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The European Championships taught fans very little about the state of British football over the summer. Both England and Ireland were thoroughly outclassed by their European counterparts in almost every department. There seems to be a complete lack of ability to maintain possession and treat the ball as a friend.
During the summer a new regime kicked off in Liverpool under the watchful eye of Brendan Rogers. The Northern Irishman had masterminded Swansea’s remarkable run last season and his style and approach was tipped to succeed at one of Britain’s most successful clubs.
One of his first acts as Liverpool manager was to sign 22 year old Joe Allen from his former club. The young Welsh midfielder had earned rave reviews during Swansea’s debut Premier Season and had clearly been identified as integral to Roger’s plans.
Having not seen much of Allen last season it has been interesting to see the young Welshman begin the season at Liverpool. He is a rare commodity in the Premier League; young, comfortable in possession and of British descent. Rodgers had spoken openly about his admiration for the young man following his signing and even though Liverpool have struggled at the start of the season he has looked very impressive.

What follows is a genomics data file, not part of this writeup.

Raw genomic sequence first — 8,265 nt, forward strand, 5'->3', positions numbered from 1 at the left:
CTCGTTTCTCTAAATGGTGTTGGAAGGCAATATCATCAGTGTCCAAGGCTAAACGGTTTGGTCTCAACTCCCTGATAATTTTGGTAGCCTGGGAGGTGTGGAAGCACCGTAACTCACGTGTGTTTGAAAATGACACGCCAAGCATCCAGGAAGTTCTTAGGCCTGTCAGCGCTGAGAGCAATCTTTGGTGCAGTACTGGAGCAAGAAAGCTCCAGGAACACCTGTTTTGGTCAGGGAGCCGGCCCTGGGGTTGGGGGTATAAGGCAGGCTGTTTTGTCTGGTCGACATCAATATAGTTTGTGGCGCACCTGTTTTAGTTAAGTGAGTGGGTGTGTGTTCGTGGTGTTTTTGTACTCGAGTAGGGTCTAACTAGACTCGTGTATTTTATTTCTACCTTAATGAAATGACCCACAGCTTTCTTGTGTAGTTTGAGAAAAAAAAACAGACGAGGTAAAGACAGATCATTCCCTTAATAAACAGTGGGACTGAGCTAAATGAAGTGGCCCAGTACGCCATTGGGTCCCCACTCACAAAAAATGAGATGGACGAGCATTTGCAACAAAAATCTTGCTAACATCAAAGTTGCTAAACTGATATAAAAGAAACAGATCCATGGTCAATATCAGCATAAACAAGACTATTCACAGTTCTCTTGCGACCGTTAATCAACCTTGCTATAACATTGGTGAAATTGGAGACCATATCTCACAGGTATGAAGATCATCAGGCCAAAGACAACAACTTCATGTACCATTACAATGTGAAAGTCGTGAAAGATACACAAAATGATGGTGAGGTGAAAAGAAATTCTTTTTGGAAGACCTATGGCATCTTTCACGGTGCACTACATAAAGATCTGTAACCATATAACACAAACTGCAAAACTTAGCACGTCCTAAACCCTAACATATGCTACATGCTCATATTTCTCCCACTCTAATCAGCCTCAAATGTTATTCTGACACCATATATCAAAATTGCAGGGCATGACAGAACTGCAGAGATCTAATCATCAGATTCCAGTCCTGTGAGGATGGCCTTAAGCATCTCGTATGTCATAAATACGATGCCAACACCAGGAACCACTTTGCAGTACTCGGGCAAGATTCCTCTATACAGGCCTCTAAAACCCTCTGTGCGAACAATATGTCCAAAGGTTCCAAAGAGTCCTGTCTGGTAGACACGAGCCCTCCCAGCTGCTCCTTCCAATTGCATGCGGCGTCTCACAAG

One criticism leveled at him though is that he is doing all this work too deep; he needs to be playing these quick and accurate passes another 10 yards further up the pitch where he can open sides up. He does not have the passing range of Xabi Alonso for instance but clearly spots the correct pass earlier than most.
At the moment he is playing too many passes to his back four and more importantly when facing his own goal. However, with Lucas injured it seems that both he and Steven Gerrard a playing a deeper position than they would be playing if the Brazilian was fit.
It would not be the first time a youngster with a good eye for a pass has been played deeper than he should have been.
The most famous case of this in recent time is Xavi Hernandez who was played as a defensive midfielder for Barcelona during his early years to the point where he considered leaving to play in a more advanced role. Finally, after many years of frustration, he was moved into a position further forward and the result; he has become the best midfielder in the world.
There of course is no guarantee that Allen is at this kind of level. What he has shown though is that he is capable of dictating the tempo of the game and maintaining possession which is rare to see in a British player. Once Liverpool’s transition has developed a little more significantly it would not be surprising to see Allen and Lucas in tandem as the players used to drive them forward.
For now though Allen must develop and hone his skills in a more defensive position. What he now needs to show is the ability to create more and to play this style of game another 10 yards further up the pitch.
If he can do that then Liverpool and Wales can look forward to having a quality midfielder they can depend on for the foreseeable future.
Written by Andy Hunter
Follow him on Twitter @hunter67980
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